My health is improving and I don’t have vomits, diarreah or strong pain since I took the anti parasite medicine, large amounts of different antibiotics and Two Mae Chiis are providing garlic free food. The immune system was kind of down from all this stomach problems, so I chaught a heavy cold and had after that the shingles which kept coming back for over a month and a half. But even this seems to be past now. How luxurious. Health! I apprechiate to have a healthy body again and am kind of attached to it, as it seems.
The original idea had been to get to Thailand, meditate, get a one year visa, go back to the kuti, close the door and meditae at least until next vassa, but I got only a 2 month tourist visa for. Went to Laos for the purpose of getting a 3 month visa but, no, the boss changed and they can’t do it anymore without the letter from the Buddhistoffice.
It’s funny, as a Bhikkhuni I’m not existant here in Thailand – non-self, anatta, officially, by law. Now only my mind has to get this point, then I would be really free. Well, maybe some more meditation helps :o)
I know a women from the buddhist office and she is so upset that she can’t help, but if someone there gave me this letter, they would break the law, so I understand their situation and am not angry. Although I noticed a slight tone of selfpity when I answered to her question about where I will go next with “I don’t know”.
All the time in retreat I felt like it’s getting too much and I can’t go on with meditation. Sometimes I thought I reached where I can get with this defiled mind and not further, I am attached and can’t let go of certain things because I’m just not strong enough. I felt sick most of the time but not unhappy, but stressed by havig to meditate 12 hours minimum per day. I just couldn’t because it happened that I sometimes slept 12 hours to get this sickness out of the body. Then Ajahn agreed that I don’t have to meditate 12 hours but to try not to sleep more then 4 hours at night. Usually possible on retreat because meditation is better than sleep. But not this time. I also thought with the so well known selfpity that I might possibly have a really severe desease. (Some of the parasites have been severe and could, untreatened, have caused dead - but they are gone.)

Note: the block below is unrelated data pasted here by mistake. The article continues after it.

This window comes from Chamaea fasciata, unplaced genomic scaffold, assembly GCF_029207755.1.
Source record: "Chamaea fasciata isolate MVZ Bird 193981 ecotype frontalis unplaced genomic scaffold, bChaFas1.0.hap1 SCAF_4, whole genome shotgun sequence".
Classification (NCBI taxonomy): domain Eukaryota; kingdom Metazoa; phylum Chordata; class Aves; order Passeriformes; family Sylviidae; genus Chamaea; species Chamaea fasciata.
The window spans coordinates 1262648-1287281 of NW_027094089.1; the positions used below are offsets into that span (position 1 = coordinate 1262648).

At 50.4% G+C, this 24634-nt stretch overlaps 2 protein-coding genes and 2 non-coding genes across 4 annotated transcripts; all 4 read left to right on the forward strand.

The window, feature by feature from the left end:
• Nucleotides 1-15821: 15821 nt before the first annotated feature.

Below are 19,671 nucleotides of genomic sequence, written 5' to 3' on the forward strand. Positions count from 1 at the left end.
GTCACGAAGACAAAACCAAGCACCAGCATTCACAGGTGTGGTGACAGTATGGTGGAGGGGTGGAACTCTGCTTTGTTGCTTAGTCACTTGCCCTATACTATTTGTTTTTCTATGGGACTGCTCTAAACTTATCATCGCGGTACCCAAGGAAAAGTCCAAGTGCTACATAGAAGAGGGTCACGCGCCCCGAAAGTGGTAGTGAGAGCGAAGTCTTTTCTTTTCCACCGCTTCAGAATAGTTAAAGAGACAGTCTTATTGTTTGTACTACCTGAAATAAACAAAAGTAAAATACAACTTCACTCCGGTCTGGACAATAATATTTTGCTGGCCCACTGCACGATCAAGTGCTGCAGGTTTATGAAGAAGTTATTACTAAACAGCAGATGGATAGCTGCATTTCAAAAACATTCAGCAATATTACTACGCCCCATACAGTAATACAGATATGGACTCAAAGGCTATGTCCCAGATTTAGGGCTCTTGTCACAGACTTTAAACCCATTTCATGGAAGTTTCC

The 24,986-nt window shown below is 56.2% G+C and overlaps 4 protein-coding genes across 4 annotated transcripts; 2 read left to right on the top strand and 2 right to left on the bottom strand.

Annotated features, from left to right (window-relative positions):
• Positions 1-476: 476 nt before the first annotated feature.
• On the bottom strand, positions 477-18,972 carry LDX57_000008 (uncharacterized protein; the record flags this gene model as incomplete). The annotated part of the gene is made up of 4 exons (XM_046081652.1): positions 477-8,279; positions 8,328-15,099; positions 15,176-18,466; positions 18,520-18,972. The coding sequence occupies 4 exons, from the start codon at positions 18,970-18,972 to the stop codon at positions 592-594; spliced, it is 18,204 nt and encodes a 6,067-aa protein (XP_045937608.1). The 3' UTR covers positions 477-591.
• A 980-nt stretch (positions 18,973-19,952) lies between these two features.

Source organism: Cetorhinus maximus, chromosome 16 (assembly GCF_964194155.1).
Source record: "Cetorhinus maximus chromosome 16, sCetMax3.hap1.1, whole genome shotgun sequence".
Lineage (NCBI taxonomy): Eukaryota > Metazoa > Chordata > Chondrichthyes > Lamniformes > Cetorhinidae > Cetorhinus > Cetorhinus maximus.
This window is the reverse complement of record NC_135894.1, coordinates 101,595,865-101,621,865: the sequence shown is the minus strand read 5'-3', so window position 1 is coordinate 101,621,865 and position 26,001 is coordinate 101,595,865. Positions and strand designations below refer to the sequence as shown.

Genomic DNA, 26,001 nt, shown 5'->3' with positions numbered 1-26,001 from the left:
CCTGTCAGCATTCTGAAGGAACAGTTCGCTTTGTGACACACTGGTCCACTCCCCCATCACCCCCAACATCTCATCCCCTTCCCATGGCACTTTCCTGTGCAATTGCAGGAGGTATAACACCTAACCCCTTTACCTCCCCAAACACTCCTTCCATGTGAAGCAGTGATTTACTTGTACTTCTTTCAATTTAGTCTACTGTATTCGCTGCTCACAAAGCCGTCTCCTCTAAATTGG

I found out that what I thought to be compassion was in reality sorrow, which is close but not quite the same. Let’s say it’s the defiled sibling. Sometimes compassion arises in overwhelming amounts … I see the suffering, experience it with all the senses internal and external suffering. Sometimes I fear I will go mad because I just don’t bear it anymore. Sometimes I manage to have some compassion with myself which is very different from having selfpity. Sometimes I feel with the ants when I sweep and almost cry because they are so far from the Dhamma and from the possibility to become enlightened and have to face so much to suffering, to carry so heavy loads and bear this enormous huge being pushing them around with the broom. Some of them know and try to hide when they hear the broom on the floor.